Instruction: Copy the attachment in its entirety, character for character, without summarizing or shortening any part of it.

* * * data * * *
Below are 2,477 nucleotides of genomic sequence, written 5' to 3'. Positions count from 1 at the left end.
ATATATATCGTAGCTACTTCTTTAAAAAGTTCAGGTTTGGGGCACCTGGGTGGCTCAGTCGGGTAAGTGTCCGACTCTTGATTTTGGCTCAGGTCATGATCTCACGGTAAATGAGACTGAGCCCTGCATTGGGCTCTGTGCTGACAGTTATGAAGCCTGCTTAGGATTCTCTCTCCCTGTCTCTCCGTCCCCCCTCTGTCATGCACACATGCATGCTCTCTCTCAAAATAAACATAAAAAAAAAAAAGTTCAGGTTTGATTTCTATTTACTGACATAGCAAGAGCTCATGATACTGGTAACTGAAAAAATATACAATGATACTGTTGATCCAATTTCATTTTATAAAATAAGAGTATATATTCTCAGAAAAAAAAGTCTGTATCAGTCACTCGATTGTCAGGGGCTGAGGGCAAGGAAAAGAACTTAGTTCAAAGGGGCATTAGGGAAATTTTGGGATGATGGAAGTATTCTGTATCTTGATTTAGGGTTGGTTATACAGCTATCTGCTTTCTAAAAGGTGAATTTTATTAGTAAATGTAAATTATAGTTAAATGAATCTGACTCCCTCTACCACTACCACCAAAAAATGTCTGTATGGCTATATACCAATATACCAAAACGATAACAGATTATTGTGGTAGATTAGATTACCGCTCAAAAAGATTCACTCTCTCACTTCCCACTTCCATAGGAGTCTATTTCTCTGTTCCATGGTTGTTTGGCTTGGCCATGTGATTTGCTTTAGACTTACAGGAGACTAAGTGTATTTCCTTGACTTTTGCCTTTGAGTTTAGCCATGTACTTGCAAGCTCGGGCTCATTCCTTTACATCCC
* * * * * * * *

Below are 2,477 nucleotides of genomic sequence, written 5' to 3'. Positions count from 1 at the left end.
ATATATATCGTAGCTACTTCTTTAAAAAGTTCAGGTTTGGGGCACCTGGGTGGCTCAGTCGGGTAAGTGTCCGACTCTTGATTTTGGCTCAGGTCATGATCTCACGGTAAATGAGACTGAGCCCTGCATTGGGCTCTGTGCTGACAGTTATGAAGCCTGCTTAGGATTCTCTCTCCCTGTCTCTCCGTCCCCCCTCTGTCATGCACACATGCATGCTCTCTCTCAAAATAAACATAAAAAAAAAAAAGTTCAGGTTTGATTTCTATTTACTGACATAGCAAGAGCTCATGATACTGGTAACTGAAAAAATATACAATGATACTGTTGATCCAATTTCATTTTATAAAATAAGAGTATATATTCTCAGAAAAAAAAGTCTGTATCAGTCACTCGATTGTCAGGGGCTGAGGGCAAGGAAAAGAACTTAGTTCAAAGGGGCATTAGGGAAATTTTGGGATGATGGAAGTATTCTGTATCTTGATTTAGGGTTGGTTATACAGCTATCTGCTTTCTAAAAGGTGAATTTTATTAGTAAATGTAAATTATAGTTAAATGAATCTGACTCCCTCTACCACTACCACCAAAAAATGTCTGTATGGCTATATACCAATATACCAAAACGATAACAGATTATTGTGGTAGATTAGATTACCGCTCAAAAAGATTCACTCTCTCACTTCCCACTTCCATAGGAGTCTATTTCTCTGTTCCATGGTTGTTTGGCTTGGCCATGTGATTTGCTTTAGACTTACAGGAGACTAAGTGTATTTCCTTGACTTTTGCCTTTGAGTTTAGCCATGTACTTGCAAGCTCGGGCTCATTCCTTTACATCCC